Eucalyptus plantations are spreading in the south of Portugal. The NGO GEOTA works to preserve the biodiversity of the area, with a specific project ‘Terra Seixe’. META interviewed Justin Roborg-Söndergaard from GEOTA to find out more about the issue.
In Portugal, the Ribeira de Seixe River Basin (SRB) is a hotspot for Mediterranean biodiversity. The 254km2 area is located within the regions of Algarve and Alentejo, and covers three municipalities (Aljezur, Monchique and Odemira).
In a few years, eucalyptus plantations have grown to cover 45% of the area. This spread happened despite the risks for biodiversity – monocultures are known for their damaging effects on biodiversity.
Furthermore, the area includes three designated Natura 2000 areas (1,2,3), a Bird and Biodiversity Area (IBA) and the site should be managed under the Birds and Habitats Directives, an EU system that aims to ensure the protection of these areas.
Under Natura 2000, it is common that most of the land remains privately owned. However management and protection of the area should be ensured.
Management is the major issue of the site or, to be precise, lack of management. The area should be managed by the Instituto da Conservação da Natureza e das Florestas (ICNF) as indicated on the Natura 2000 website. However, the management plan has never been developed. The reason being that the Portuguese Environment Agency (APA) is not funding the ICNF to carry on such work.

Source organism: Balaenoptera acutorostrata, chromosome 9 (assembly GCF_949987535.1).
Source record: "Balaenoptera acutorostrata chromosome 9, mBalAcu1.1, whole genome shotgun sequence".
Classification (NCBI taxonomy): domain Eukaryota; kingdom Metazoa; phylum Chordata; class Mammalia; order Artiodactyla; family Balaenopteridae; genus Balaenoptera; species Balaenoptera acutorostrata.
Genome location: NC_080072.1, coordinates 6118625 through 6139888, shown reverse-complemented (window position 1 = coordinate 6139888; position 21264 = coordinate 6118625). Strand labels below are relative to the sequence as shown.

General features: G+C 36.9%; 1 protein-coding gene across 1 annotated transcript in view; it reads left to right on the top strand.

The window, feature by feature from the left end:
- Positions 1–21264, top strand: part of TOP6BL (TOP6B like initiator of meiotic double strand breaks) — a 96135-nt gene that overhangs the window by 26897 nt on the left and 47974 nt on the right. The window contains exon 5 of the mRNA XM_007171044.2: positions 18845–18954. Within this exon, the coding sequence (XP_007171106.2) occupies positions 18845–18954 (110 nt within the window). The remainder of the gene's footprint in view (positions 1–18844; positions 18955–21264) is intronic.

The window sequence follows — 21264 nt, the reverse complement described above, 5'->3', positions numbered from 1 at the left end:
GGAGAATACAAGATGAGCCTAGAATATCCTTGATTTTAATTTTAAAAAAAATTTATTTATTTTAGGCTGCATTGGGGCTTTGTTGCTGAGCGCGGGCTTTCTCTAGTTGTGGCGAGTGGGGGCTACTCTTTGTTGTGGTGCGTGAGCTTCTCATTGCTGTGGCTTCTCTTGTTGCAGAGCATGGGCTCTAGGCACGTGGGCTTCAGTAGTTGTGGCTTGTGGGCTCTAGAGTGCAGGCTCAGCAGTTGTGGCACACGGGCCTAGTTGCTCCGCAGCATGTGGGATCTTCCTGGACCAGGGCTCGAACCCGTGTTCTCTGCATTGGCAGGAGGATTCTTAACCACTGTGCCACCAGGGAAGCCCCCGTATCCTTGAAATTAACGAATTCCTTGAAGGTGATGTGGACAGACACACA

To fill in the implementation gaps, the NGO GEOTA developed a project called TerraSeixe focusing specifically on protecting the biodiversity in the area. The NGO regrets that eucalyptus plantations have developed so much in the area as this kind of monoculture is a threat to biodiversity. Furthermore, eucalyptus plants are prone to fires and the region is known for drought during summer months.
TerraSeixe forewarned about the potential damage from the eucalyptus monocultures. Some of their predictions are already happening: extensive soil erosion, deregulation of the water cycle, land abandonment and landscape degradation.
The exploitation of the area undermines the objectives of the EU Biodiversity Strategy – which EU governments agreed on in 2011 and doesn’t respect the conditions of the Birds and Habitats Directives. This land use is incompatible with these EU rules.
GEOTA and the ICNF are working as partners on the TerraSeixe project. Now, TerraSeixe is focusing on the technical aspect, carrying out various scientific research to assess the best the situation.
TerraSeixe has notified the APA however no result has appeared from it. The European Commission that has been following the case and referred it to the EU Court of Justice. The NGO is now waiting for an outcome from the case.
In the summer 2018, the NGO reported that around 20% of the area had burnt during wildfires in August.